Israeli priest, Nobel Peace Prize nominee Rev. Elias Chacour to speak at WFU Jan. 22

By Jacob McConnico
January 7, 2005

The Rev. Elias Chacour, a Palestinian-born Israeli citizen and priest in the Melkite Catholic Church, will discuss "Building Peace on the Desktops of Students" at 1 p.m. Jan. 22 in Wake Forest University's Wait Chapel. A book signing will follow the free, public lecture.

Rev. Elias Chacour

Rev. Elias Chacour

Chacour, who has been nominated for the Nobel Peace Prize three times (1986, 1989 and 1994), has been an international ambassador for Middle East peace through non-violence for more than 30 years. He is president and founder of Mar Elias Educational Institutions, a school for young people from a variety of faith traditions in Ibillin, a small Arab village in the Galilee region of Israel.

Born in Arab Palestine in 1939, Chacour became a deportee and refugee at the age of 8 when his entire village was evicted by Israeli authorities. He was granted Israeli citizenship in 1948. He, along with his Palestinian Christian family, was a member of the Melkite Catholic Church, an Eastern Byzantine Church in communion with the Roman Catholic Church.

In 1965, Chacour was appointed priest of the village church, the Church of St. Joseph, in Ibillan. At the time, there were few educational opportunities for Palestinian youth beyond the eighth grade. Chacour responded to this need by creating Mar Elias Educational Institutions in the early 1980s.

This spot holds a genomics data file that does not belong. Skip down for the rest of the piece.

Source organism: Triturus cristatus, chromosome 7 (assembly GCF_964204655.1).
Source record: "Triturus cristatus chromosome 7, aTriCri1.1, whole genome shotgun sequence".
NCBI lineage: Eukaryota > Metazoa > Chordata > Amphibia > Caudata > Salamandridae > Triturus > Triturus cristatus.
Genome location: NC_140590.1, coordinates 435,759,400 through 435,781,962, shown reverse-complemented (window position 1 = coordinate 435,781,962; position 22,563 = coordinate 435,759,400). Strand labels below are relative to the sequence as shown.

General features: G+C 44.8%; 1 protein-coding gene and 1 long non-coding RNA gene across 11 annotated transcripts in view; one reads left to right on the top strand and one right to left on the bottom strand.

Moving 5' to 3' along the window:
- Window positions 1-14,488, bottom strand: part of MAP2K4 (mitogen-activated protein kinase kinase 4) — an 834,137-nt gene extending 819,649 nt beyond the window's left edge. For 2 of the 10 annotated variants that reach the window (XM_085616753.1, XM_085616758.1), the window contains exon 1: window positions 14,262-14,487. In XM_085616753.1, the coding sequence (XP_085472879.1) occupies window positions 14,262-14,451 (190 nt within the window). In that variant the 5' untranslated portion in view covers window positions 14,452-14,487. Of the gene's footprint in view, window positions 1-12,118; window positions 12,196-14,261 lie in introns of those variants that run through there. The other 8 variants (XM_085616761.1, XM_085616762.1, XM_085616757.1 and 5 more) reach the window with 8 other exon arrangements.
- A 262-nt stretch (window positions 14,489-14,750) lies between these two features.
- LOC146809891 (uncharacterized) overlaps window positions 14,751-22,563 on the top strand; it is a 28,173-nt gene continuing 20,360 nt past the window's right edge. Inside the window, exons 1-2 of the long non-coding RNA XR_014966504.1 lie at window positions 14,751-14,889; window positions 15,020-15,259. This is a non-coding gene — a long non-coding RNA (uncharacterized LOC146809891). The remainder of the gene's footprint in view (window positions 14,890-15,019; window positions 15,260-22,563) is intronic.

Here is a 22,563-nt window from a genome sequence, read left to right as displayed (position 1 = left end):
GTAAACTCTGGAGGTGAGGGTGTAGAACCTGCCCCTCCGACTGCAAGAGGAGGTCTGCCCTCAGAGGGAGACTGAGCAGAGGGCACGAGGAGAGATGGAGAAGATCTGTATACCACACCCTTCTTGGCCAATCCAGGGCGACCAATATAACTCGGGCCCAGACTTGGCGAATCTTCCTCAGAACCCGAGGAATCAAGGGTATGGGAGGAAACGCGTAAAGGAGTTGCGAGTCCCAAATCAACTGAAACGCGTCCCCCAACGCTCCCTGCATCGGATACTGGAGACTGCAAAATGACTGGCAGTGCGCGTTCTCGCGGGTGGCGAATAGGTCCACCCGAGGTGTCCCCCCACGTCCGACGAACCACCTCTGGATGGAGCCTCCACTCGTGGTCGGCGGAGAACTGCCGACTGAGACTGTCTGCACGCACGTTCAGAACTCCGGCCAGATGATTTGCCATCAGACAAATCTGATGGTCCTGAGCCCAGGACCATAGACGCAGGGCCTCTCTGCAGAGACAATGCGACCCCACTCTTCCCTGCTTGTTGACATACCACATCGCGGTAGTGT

He earned a Bachelor of Arts in theology and Bible studies at Saint Sulpice and the Sorbonne University in Paris. In 1968, Chacour became the first Arab to study Bible and Talmud at the Hebrew University in Jerusalem. He earned a doctorate in Ecumenical Theology at the University of Geneva in 1971 and has received a number of honorary degrees from several prestigious universities.

Chacour has received many international peace awards for his work, including the prestigious World Methodist Peace Award in 1994; the Niwano Peace Award from Japan in 2001; the Italian Dante Alighieri Human Rights Award in 2002; and the First Mediterranean Peace Award from the Fondazione Laboratorio Mediterraneo in Naples in 2003.

He is the author of two books, "Blood Brothers" and "We Belong to the Land." "Blood Brothers" has been translated into more than 20 different languages.

Chacour's talk is sponsored by the Wake Forest University religion department, Divinity School, and Centenary United Methodist Church. For more information about the event, call 336-758-5120.

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